A Red herring is anything that turns out to be totally irrelevant to the question at hand. For example, in criminal investigations, detectives (rightly) follow nearly any lead they are given; most turn out to be "red herrings". The hope is that one will not. The same is true of scientific investigations.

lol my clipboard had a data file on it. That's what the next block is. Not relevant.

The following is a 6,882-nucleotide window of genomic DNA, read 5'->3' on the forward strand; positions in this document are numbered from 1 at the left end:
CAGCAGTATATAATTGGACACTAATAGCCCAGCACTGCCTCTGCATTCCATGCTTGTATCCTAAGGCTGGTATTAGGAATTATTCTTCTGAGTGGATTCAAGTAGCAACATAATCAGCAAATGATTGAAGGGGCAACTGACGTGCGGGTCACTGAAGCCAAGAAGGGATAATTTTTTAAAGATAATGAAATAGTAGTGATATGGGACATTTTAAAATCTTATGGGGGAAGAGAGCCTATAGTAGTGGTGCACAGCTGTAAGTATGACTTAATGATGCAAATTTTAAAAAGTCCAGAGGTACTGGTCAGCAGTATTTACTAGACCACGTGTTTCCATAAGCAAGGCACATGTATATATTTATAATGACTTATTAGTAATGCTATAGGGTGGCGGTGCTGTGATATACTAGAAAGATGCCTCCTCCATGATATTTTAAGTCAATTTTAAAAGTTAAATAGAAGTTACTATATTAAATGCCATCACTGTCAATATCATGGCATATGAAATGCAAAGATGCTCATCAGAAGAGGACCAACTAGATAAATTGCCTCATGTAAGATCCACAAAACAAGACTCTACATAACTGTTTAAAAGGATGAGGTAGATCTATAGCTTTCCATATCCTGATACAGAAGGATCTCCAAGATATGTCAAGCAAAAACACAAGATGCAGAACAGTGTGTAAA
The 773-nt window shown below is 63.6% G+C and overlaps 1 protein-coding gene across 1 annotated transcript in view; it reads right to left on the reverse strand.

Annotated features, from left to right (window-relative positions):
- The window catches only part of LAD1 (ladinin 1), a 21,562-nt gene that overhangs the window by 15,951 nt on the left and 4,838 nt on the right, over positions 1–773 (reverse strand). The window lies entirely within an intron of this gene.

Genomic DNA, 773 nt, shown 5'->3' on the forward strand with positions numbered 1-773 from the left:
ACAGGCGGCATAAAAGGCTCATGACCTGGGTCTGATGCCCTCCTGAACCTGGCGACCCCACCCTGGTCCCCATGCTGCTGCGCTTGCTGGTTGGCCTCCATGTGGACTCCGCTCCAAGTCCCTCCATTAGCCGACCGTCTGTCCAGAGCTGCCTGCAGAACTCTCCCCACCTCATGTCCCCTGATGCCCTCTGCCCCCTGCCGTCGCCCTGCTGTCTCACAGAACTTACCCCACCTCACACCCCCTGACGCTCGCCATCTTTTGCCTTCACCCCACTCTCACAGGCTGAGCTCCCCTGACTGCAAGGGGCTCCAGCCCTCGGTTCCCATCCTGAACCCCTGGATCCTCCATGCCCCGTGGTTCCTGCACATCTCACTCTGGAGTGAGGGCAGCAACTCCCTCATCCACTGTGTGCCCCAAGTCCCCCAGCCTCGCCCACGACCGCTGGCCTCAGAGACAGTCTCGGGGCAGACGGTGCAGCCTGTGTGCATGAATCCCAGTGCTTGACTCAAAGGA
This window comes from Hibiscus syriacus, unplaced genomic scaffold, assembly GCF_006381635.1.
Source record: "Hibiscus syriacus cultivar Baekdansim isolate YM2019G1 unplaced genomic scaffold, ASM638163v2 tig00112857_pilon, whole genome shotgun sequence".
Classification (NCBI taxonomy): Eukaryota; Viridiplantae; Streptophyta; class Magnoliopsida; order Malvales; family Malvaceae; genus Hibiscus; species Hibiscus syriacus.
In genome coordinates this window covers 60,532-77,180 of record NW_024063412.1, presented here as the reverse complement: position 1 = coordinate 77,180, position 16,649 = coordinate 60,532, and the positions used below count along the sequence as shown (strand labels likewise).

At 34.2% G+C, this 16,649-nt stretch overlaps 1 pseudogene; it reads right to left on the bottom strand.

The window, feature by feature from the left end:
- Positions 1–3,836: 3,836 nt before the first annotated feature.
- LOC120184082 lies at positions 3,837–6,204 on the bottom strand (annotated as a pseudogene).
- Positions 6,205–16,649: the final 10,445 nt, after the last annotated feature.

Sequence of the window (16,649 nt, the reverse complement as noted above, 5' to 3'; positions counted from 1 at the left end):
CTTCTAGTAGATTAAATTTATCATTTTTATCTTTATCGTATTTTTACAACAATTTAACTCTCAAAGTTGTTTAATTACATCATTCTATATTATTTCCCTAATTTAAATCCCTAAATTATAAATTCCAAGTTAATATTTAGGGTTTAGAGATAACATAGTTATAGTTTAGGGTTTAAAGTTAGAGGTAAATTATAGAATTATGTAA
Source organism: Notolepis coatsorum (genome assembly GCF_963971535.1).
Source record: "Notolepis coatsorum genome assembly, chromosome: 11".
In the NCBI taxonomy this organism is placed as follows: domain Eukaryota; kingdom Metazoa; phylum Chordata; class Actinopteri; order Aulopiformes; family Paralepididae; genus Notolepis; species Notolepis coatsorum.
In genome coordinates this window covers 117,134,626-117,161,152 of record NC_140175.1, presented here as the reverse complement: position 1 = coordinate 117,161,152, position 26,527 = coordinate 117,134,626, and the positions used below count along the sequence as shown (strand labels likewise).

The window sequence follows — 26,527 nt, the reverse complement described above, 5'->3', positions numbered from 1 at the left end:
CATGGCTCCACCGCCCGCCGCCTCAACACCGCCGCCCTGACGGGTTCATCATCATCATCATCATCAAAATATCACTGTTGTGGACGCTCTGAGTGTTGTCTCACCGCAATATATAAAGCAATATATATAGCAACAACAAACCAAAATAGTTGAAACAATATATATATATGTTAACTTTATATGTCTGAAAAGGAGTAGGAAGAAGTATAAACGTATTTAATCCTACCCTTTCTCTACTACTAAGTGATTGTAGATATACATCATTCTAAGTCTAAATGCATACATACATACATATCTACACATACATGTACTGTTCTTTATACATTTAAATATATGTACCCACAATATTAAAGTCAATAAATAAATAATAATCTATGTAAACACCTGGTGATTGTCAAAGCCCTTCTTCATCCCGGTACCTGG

Red herrings are sometimes intentionally introduced in a debate (political or otherwise). Skilled debaters are good at detecting this. For example, during an election campaign, a politician who is weak on the economy might make a speech attacking a rival on a much more trivial issue, such as a politically incorrect remark he or she may have made some time ago. The hope is that the electorate and the media will focus attention on the red herring and overlook the campaigner's poor economic record.